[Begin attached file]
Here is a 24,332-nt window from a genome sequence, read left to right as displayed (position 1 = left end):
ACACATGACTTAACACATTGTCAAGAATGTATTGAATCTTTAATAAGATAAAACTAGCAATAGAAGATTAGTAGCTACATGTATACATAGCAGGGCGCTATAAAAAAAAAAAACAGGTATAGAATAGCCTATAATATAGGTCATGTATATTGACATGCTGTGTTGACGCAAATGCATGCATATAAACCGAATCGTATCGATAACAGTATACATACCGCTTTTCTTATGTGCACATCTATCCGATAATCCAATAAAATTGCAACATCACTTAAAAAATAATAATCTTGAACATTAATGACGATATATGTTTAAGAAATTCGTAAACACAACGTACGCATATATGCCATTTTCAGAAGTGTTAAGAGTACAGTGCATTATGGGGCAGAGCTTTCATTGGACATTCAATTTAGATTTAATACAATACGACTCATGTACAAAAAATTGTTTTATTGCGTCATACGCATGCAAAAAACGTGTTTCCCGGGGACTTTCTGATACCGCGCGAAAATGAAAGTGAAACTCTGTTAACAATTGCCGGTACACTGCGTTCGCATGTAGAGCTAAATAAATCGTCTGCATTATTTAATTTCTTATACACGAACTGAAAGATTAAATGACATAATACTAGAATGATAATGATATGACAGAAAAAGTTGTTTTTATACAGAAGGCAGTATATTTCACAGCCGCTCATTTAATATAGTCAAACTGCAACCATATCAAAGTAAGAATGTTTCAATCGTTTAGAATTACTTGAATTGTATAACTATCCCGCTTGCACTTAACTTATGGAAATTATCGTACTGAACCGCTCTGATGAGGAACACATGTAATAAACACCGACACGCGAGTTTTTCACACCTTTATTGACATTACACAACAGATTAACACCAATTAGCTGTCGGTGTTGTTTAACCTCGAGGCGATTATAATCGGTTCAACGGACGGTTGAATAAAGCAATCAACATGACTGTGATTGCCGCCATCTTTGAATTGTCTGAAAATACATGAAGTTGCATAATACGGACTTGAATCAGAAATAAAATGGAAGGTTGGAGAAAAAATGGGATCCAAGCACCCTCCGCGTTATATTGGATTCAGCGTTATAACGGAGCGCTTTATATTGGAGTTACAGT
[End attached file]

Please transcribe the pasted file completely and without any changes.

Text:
Here is a 24,332-nt window from a genome sequence, read left to right as displayed (position 1 = left end):
ACACATGACTTAACACATTGTCAAGAATGTATTGAATCTTTAATAAGATAAAACTAGCAATAGAAGATTAGTAGCTACATGTATACATAGCAGGGCGCTATAAAAAAAAAAAACAGGTATAGAATAGCCTATAATATAGGTCATGTATATTGACATGCTGTGTTGACGCAAATGCATGCATATAAACCGAATCGTATCGATAACAGTATACATACCGCTTTTCTTATGTGCACATCTATCCGATAATCCAATAAAATTGCAACATCACTTAAAAAATAATAATCTTGAACATTAATGACGATATATGTTTAAGAAATTCGTAAACACAACGTACGCATATATGCCATTTTCAGAAGTGTTAAGAGTACAGTGCATTATGGGGCAGAGCTTTCATTGGACATTCAATTTAGATTTAATACAATACGACTCATGTACAAAAAATTGTTTTATTGCGTCATACGCATGCAAAAAACGTGTTTCCCGGGGACTTTCTGATACCGCGCGAAAATGAAAGTGAAACTCTGTTAACAATTGCCGGTACACTGCGTTCGCATGTAGAGCTAAATAAATCGTCTGCATTATTTAATTTCTTATACACGAACTGAAAGATTAAATGACATAATACTAGAATGATAATGATATGACAGAAAAAGTTGTTTTTATACAGAAGGCAGTATATTTCACAGCCGCTCATTTAATATAGTCAAACTGCAACCATATCAAAGTAAGAATGTTTCAATCGTTTAGAATTACTTGAATTGTATAACTATCCCGCTTGCACTTAACTTATGGAAATTATCGTACTGAACCGCTCTGATGAGGAACACATGTAATAAACACCGACACGCGAGTTTTTCACACCTTTATTGACATTACACAACAGATTAACACCAATTAGCTGTCGGTGTTGTTTAACCTCGAGGCGATTATAATCGGTTCAACGGACGGTTGAATAAAGCAATCAACATGACTGTGATTGCCGCCATCTTTGAATTGTCTGAAAATACATGAAGTTGCATAATACGGACTTGAATCAGAAATAAAATGGAAGGTTGGAGAAAAAATGGGATCCAAGCACCCTCCGCGTTATATTGGATTCAGCGTTATAACGGAGCGCTTTATATTGGAGTTACAGT